Study finds flightless puffins vulnerable to winter storms for two months a year
Puffins lose the ability to fly for up to two months every year—twice as long as previously believed. Researchers at University College Cork (UCC) suggest the seabirds are vulnerable to winter storms due to their inability to fly after molting their feathers.
Puffins must shed and regrow their feathers when they wear and lose shape, a process known as molt. When they molt their wing feathers, they also lose the ability to fly, leaving them bound to the water surface.
The timing and location of the flightless molt of puffins has long been a mystery to scientists because it occurs when puffins are far from land and out of sight. However, the Marine Ecology Group from the school of Biological Environmental and Earth Sciences and the MaREI Science Foundation Ireland Research Centre at UCC fitted tracking devices to the birds to keep tabs on their activity.
The group, in collaboration with researchers from the UK and Norway, put tiny loggers on the legs of puffins to record their behavior. Lead author Jamie Darby said, "These loggers record time spent on the water or in flight every 10 minutes over the course of a year. We were able to look for extended periods of time when puffins don't fly at all to study where and when they were flightless."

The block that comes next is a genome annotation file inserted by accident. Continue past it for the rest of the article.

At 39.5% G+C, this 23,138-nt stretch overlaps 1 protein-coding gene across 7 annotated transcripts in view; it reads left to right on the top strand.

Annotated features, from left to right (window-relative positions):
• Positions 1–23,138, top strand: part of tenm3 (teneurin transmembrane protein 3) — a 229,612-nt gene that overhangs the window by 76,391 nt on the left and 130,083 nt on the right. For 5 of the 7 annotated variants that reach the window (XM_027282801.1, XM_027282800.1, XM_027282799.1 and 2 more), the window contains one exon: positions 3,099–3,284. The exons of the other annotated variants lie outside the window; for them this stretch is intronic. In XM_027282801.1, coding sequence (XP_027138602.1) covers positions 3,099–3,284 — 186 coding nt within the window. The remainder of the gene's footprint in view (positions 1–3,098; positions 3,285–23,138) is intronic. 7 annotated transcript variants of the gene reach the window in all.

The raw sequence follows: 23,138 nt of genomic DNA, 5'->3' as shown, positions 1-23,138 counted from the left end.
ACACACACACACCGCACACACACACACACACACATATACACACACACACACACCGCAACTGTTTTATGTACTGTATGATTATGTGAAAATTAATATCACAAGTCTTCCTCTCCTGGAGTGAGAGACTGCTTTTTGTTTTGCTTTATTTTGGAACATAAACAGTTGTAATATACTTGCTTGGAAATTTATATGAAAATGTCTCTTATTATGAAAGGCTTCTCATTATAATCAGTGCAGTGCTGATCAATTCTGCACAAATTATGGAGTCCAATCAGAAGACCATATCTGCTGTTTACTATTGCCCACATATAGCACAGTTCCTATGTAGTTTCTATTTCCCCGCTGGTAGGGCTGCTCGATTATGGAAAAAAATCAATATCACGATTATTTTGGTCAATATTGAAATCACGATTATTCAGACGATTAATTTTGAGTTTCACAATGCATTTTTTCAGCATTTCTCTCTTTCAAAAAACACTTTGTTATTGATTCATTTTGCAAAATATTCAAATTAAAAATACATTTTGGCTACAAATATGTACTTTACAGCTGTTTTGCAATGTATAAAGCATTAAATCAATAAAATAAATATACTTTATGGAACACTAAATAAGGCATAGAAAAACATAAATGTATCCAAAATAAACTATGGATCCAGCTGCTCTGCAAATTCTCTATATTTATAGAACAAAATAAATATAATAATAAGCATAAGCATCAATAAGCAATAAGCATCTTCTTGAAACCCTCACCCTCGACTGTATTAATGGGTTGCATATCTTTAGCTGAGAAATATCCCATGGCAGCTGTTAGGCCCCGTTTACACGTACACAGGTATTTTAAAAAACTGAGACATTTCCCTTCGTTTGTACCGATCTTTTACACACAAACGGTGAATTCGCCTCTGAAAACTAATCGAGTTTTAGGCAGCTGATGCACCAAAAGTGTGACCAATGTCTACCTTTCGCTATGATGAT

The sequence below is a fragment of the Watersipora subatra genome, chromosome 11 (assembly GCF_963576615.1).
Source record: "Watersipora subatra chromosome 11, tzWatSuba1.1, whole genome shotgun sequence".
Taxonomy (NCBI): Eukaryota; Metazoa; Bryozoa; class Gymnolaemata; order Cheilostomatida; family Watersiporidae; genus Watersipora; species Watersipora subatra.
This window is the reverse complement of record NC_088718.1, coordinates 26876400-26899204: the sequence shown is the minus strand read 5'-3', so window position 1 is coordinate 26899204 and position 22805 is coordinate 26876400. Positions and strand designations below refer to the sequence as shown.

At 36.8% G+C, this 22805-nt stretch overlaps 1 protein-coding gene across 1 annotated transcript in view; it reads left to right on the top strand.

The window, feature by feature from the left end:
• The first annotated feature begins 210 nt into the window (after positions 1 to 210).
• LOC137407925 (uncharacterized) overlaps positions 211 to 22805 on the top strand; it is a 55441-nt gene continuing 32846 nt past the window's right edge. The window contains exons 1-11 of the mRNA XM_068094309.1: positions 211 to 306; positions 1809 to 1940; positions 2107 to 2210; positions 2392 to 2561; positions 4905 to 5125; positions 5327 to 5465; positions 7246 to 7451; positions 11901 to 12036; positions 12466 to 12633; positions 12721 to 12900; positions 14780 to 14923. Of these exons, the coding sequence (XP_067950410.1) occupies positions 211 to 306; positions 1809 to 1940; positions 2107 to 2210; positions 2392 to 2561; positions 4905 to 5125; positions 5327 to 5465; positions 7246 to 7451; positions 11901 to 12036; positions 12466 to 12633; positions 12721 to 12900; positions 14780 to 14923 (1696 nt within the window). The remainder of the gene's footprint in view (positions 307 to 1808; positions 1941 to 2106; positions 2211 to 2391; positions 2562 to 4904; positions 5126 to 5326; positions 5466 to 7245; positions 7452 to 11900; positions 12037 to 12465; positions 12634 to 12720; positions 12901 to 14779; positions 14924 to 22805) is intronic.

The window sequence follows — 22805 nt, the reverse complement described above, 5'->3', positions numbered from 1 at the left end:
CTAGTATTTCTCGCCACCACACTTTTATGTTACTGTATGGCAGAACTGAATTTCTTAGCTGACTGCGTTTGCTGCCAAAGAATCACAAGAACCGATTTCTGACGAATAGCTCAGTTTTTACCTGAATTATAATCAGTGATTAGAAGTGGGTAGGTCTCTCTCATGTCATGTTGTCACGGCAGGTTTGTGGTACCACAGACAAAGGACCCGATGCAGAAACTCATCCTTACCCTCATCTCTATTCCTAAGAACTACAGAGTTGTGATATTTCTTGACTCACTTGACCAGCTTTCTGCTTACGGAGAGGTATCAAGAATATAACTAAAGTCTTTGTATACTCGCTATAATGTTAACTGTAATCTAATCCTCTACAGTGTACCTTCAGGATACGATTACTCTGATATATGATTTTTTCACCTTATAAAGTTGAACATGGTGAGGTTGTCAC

The results, published in the journal Ecology and Evolution, show that puffins were flightless from one to two months per year.
"This molt occurs when puffins are way out in the Atlantic, and when weather conditions can be dangerous for a flightless seabird. Puffins are in decline, and often wash up dead on our coasts following severe weather. Winter cyclones in the North Atlantic are likely to become more frequent and more severe with climate change," Darby said, in explaining the significance of the results.
More information: Jamie Hendrick Darby et al, A new biologging approach reveals unique flightless molt strategies of Atlantic puffins, Ecology and Evolution (2022). DOI: 10.1002/ece3.9579
Journal information: Ecology and Evolution
Provided by University College Cork